When did you realize your shop was getting big?
Back in the day, on my @annieeebewitch page when I opened, I shared a picture of my snowglobe and that [my shop] was going to be launching soon and it got a lot of reach. Back when you didn’t have to do Reels. It was just a picture. It had over 1,000 likes. I had eight, maybe six cups each and then I realized I should make a few more because of the reactions I was getting back. I realized I didn’t have enough. From there it became a drop type of store — what I had, what I made. But I lost my first page. That devastated me when we lost our page.
Let’s talk about the Insta ban. What was it like going through that?
(NOTE: For those who didn’t know, in 2022, Angela’s Crypt and Coffins Instagram account was taken down, forcing her to start from scratch, but she has since regained thousands of followers.)
I launched June 13 . One year later, Disneyland and we were celebrating the shop’s one year anniversary. I was having a great time. I took a nap and I woke up and my page was just gone.
I was heartbroken. I felt like I was breaking up with 17,000 people. I built so many relationships with so many people. My page was growing fast at the time. You don’t think about those things at the time. You don’t think that your shop is in the hands of other apps and they can be taken tomorrow. I was sad, I was angry. I was mad. I wanted to throw up. I went through all stages of grief.
But I see that a lot now. A lot of shops are being taken down now. And I know a lot of it has to do unfortunately with trademarked characters. It’s huge. Us as spooky content creators and makers we love being inspired by horror movies and then in turn we don’t realize we’re walking on trademarked territory.
This year, my page is now trademark free. It’s harder to promote when you don’t have Beetlejuice or Ghostface on your page, when I lost my page, everyone was sharing my page and helping me out. The community is the best thing.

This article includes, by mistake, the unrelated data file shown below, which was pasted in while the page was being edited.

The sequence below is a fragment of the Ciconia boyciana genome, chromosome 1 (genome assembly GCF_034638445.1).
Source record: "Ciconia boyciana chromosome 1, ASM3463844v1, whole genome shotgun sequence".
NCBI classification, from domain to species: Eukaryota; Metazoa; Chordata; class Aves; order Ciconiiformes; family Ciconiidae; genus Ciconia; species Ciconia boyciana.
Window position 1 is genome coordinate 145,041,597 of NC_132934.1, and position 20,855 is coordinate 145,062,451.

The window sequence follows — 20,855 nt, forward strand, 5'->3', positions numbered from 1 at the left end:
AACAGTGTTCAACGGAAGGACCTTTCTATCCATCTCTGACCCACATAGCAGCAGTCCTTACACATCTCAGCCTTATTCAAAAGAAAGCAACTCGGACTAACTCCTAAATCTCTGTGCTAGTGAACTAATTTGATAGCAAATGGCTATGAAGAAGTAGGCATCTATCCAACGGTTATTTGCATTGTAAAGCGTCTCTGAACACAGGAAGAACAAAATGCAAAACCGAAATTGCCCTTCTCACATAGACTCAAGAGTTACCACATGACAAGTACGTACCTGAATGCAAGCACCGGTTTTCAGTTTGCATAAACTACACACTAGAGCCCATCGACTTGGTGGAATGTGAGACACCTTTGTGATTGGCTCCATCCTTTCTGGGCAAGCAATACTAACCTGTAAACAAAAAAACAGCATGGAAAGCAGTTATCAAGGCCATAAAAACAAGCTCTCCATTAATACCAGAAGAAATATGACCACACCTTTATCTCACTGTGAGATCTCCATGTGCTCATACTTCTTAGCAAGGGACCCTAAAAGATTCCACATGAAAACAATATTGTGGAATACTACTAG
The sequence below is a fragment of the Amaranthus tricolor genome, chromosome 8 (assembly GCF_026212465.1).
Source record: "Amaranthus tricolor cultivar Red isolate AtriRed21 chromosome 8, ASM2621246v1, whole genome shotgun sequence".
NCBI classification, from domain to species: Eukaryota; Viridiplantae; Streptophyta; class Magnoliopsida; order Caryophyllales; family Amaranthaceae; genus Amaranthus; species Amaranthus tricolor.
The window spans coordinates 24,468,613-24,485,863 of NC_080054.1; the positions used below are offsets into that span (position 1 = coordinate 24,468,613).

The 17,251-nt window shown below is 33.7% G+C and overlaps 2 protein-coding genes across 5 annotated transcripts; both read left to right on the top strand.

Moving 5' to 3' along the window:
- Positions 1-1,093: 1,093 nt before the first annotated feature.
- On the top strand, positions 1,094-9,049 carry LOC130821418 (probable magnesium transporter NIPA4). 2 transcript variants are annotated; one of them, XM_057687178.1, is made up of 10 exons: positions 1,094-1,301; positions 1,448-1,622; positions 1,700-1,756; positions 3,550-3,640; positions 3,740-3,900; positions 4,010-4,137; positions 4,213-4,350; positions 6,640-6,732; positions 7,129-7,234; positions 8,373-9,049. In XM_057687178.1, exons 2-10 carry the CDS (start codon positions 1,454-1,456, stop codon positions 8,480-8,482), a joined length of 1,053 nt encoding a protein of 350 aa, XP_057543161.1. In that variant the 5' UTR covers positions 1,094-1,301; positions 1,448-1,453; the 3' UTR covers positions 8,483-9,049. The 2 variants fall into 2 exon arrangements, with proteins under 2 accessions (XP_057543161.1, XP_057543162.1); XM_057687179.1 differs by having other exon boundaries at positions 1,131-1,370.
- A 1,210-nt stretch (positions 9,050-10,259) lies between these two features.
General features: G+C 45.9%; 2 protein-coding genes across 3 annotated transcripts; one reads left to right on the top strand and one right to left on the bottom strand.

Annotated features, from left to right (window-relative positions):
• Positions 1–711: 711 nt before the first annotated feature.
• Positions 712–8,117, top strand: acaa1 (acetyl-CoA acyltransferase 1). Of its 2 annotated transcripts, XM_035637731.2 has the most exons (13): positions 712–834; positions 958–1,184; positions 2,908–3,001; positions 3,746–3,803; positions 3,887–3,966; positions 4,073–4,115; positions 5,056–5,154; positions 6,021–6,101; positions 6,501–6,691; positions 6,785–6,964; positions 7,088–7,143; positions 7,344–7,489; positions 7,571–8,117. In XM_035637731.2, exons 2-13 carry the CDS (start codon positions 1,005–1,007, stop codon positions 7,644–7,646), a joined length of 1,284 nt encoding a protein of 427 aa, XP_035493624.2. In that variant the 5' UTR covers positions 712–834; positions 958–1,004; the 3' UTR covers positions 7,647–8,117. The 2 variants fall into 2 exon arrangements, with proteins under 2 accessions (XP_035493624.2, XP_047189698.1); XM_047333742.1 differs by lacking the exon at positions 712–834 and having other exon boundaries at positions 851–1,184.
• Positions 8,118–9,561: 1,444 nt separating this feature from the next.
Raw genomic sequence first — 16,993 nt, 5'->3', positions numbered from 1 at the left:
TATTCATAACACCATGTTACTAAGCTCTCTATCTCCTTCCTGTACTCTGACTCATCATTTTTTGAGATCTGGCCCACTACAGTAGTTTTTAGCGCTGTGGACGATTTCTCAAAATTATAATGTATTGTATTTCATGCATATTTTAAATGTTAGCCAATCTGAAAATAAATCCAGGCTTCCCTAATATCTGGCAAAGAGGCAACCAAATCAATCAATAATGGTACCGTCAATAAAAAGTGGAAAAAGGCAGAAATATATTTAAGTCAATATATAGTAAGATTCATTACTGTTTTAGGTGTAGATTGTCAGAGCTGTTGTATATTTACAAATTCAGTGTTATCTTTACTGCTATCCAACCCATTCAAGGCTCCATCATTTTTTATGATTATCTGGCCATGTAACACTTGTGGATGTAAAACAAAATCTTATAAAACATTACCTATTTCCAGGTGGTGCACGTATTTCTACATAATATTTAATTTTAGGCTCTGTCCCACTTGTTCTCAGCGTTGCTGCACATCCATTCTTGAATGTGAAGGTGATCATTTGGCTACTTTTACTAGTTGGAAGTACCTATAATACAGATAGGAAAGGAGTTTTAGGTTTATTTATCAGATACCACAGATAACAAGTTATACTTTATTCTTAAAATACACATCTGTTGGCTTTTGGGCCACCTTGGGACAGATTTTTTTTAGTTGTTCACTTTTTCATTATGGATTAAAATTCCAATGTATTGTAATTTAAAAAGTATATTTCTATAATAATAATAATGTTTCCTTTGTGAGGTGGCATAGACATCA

What advice do you have for other small business owners?
My biggest thing is: Don’t compare someone else’s shop to your own journey. Somebody could be in business for five years and you’re not going to be on the same level or playing field if you’re just starting out. When people dwell on or fester over other peoples’ shops, they can use that energy and put it into their own shop.
I read this story in a manifesting book: You have to believe something is special in order for it to thrive. The community can see if you’re authentic about your product and what you put out. If you don’t like it and you don’t think it’s special, neither will your customers. It’s important to love the things you make, and not just be making it for money. The success will follow. As long as you trust the process, the success will follow.
I started as a side hobby. Now it’s both [me and my partner’s] full-time jobs. I can employ my husband now.
People expect their first launch to be great and to sell out and you should never put that on yourself because when you do, you’ll feel like you’re not good enough. And you are good enough. Don’t compare your first day to someone’s three-year track. On Instagram, all you see is the highlight reel. But you don’t realize the time and work that they put into it.
All business owners experience crazy customers. What is your craziest customer story?
There was one time when I launched the app and it was new and we didn’t expect that many downloads. When we dropped the merch, some people’s apps were glitching, or an item would be stolen [before they purchased it]. I had somebody who was new and had just followed me and downloaded the app and didn’t understand the traffic flow. I couldn’t get to their message [about the issue] quick enough and they wigged out on me and left me a horrible comment and said, “I can’t believe it. This is why I can’t support small shops. She can’t even respond to me. The app doesn’t even work.”
That’s when I went to my stories and said, “Amazon wasn’t built in a day. Launch days can be hectic. It’s always important to be kind.”
A lot of people forget that there are faces behind these small shops especially somebody who does everything, like taking photos, designing, and customer service. Once I stated that, I made boundaries. Now all my customers, they get it. They know. That was just a one-time thing. I feel like I know most of my customers. That was the most hurt somebody has been — upset they couldn’t get an item.
Where do you see the shop going?
I’d love to make it a warehouse. We’re at the point where we can fully expand and hire some people because that increases productivity. I don’t know yet. I want to expand with more apparel. I want to do beanies and blankets and plushies. As far as experimenting, I want to experiment with new different types of products and introduce new things.